How many of you have an interest in mythology? [Audience raises their hands]. That’s why you are here! Has anybody got a particular realm of myth like the Greco-Roman or Polynesian or anything in particular? Or is it more a generic interest? Okay, good because what you find when you get into comparative mythology is…well…let me back up. What are myths? Myths are not just the dusty old stories of the Greeks and Romans nor are myths other people’s religion. Nor (as a grade schooler once said) A myth is a female moth. No. Myths are stories that we tell ourselves to explain the world around us and within us, that’s it. The stories we tell ourselves to explain the world around us and within us. And as a side note of both of those to justify the worlds that we have created.
And one of the examples I use for that is The Aeneid, this epic poem of a Trojan prince leaving the burning ruins of Troy after they’ve been defeated by the Greeks having all sorts of adventures across the Mediterranean including a very tragic love affair with the Queen of Carthage. And eventually he gets to Rome because that’s his destiny (with the Gods) and he founds Rome (well that’s a neat story). It was commissioned by the Emperor Augustus and Augustus said to the poet Virgil We need a foundation myth. We need to justify our existence…(Watch the video interview on Youtube here).
ABOUT THE SPEAKER:
PAMELA JAYE SMITH is a mythologist, author, international consultant-speaker, and award-winning writer-producer-director with 30+ years in features, TV, music videos, commercials, documentaries, web series, corporate and military films. She has worked at major studios and with wildly independent companies in Hollywood and around the world, always enjoying the process of bringing creative ideas to worldwide screens.
Credits include Fox, Disney, Paramount, Microsoft, Universal, RAI-TV Rome, UCLA, USC Film School, American Film Institute, Women in Film, Natl. Film Institute of Denmark, LA and Marseille and Roma WebFests, Romance Writers of America, Children’s Book Writers LA, and many media festivals and story conferences.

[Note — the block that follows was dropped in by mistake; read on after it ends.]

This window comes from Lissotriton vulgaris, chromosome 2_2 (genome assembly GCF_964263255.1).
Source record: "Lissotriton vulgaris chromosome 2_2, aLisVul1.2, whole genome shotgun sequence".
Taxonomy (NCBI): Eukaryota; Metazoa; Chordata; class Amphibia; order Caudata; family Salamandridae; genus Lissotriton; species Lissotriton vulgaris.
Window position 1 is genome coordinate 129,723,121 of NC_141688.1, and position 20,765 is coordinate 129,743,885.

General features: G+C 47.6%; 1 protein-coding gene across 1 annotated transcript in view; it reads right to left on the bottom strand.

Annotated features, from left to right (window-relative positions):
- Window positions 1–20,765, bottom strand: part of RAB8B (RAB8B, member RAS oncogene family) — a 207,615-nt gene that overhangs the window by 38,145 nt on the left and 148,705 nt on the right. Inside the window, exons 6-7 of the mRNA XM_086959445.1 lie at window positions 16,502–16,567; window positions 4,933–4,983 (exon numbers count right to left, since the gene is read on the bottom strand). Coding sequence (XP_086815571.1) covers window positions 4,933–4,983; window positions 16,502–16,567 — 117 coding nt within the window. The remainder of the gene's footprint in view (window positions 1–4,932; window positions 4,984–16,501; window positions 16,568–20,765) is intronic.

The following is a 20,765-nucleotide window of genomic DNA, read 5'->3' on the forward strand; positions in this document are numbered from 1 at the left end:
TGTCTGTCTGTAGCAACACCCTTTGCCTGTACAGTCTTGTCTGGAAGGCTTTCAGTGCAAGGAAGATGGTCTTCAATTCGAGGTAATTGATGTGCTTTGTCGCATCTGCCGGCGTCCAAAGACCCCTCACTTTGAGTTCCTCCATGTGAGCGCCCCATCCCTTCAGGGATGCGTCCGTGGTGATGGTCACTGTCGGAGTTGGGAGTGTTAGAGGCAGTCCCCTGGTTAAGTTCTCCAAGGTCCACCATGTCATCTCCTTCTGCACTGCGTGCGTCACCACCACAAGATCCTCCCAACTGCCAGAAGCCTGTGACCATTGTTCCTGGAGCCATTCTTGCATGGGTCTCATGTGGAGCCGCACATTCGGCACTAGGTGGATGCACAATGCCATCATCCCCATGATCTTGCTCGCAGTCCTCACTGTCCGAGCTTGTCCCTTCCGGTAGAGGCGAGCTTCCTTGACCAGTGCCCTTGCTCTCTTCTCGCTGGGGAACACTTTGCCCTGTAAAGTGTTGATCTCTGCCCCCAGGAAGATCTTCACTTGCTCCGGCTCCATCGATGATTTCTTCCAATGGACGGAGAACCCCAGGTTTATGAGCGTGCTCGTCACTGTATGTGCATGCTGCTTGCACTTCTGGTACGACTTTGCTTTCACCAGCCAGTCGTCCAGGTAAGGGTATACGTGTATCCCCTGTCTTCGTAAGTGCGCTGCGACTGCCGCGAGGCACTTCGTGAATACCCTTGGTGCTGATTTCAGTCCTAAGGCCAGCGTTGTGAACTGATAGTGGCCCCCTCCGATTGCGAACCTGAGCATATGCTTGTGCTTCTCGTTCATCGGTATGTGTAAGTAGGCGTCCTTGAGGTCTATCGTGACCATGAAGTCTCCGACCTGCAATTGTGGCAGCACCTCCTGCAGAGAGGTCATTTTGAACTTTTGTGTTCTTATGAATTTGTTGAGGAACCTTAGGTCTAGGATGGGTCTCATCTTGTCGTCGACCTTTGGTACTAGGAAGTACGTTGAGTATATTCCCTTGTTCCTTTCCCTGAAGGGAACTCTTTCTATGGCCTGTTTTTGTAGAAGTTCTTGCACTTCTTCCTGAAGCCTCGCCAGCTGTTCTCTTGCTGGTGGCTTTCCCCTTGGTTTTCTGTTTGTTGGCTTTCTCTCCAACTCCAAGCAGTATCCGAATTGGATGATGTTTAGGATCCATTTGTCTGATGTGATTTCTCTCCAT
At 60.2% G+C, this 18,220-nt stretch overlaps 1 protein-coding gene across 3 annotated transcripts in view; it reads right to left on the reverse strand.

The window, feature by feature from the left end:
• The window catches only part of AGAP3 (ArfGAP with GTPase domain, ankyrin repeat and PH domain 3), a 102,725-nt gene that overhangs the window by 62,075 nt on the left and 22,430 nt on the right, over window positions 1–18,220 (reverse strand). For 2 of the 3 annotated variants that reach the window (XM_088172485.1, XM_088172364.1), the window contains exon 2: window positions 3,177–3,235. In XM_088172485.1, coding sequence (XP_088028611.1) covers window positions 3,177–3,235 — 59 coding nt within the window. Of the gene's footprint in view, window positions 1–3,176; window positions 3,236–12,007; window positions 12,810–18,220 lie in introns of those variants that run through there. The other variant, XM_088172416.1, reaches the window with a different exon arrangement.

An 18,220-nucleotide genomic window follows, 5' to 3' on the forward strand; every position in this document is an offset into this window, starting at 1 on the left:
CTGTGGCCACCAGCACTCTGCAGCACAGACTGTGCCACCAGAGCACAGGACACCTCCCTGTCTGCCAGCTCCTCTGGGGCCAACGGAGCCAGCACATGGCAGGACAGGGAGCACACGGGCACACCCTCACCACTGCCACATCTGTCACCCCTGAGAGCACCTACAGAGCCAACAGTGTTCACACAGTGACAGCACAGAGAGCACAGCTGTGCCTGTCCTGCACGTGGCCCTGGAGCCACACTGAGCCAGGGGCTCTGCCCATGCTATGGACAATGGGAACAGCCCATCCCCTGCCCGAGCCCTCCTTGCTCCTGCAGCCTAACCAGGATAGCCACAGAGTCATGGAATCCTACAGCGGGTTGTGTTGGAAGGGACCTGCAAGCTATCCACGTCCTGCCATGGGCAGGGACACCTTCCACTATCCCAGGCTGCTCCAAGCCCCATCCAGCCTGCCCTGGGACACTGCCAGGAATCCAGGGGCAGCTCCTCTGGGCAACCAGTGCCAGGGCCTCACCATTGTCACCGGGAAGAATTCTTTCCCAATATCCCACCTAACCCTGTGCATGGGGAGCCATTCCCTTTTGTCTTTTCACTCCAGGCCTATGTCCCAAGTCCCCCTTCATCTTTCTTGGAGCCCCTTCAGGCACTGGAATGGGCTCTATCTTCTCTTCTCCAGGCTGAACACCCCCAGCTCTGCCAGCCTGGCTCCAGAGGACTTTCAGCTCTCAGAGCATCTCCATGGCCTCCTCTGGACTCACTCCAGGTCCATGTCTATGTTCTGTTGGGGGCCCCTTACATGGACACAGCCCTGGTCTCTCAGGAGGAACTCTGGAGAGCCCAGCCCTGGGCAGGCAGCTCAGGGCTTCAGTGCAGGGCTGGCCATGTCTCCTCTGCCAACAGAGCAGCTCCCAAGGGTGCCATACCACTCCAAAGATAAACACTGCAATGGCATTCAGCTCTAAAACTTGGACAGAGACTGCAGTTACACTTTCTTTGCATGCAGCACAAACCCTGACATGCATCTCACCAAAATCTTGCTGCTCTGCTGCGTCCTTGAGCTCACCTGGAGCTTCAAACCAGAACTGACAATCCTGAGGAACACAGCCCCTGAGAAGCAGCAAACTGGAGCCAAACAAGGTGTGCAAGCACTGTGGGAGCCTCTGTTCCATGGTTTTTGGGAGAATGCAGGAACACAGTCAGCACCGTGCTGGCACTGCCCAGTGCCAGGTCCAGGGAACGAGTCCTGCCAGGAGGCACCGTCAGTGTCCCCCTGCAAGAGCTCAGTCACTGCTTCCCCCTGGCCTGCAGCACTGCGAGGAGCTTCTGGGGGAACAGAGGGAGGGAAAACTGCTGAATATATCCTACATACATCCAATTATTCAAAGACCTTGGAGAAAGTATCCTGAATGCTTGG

MYTHWORKS helps others enhance their stories with the power of myth: themes, symbols and imagery. Pamela also brings the insights and effectiveness of archetypes to storytellers’ character development. These classic tools work for any style and any genre, on any platform, in any stage of development — plus, they’re fun to use.
Besides her own works she writes for others, coaches writers and actors, advises organizations, and helps individuals discover and use their personal archetypes.
Smith is the author of THE POWER OF THE DARK SIDE, INNER DRIVES, SYMBOLS IMAGES CODES, SHOW ME THE LOVE!, BEYOND THE HERO’S JOURNEY, and ROMANTIC COMEDIES. She appears as a myth expert for Fox’s “Ice Age: Continental Drift”, Microsoft’s “Age of Mythology” and the “American Jedi” documentary.
She is on the Board of Advisors for the LAWebFest, Jaipur Intl. Film Festival, The Orpheus Institute and c3 Center for Conscious Creativity. She has served on think-tanks for the Entertainment Industries Council, Boeing’s Workforce Development, and the U.S. Army’s Advanced Warfighting Working Group at Fort Knox.
For more on Pamela and her work, please visit: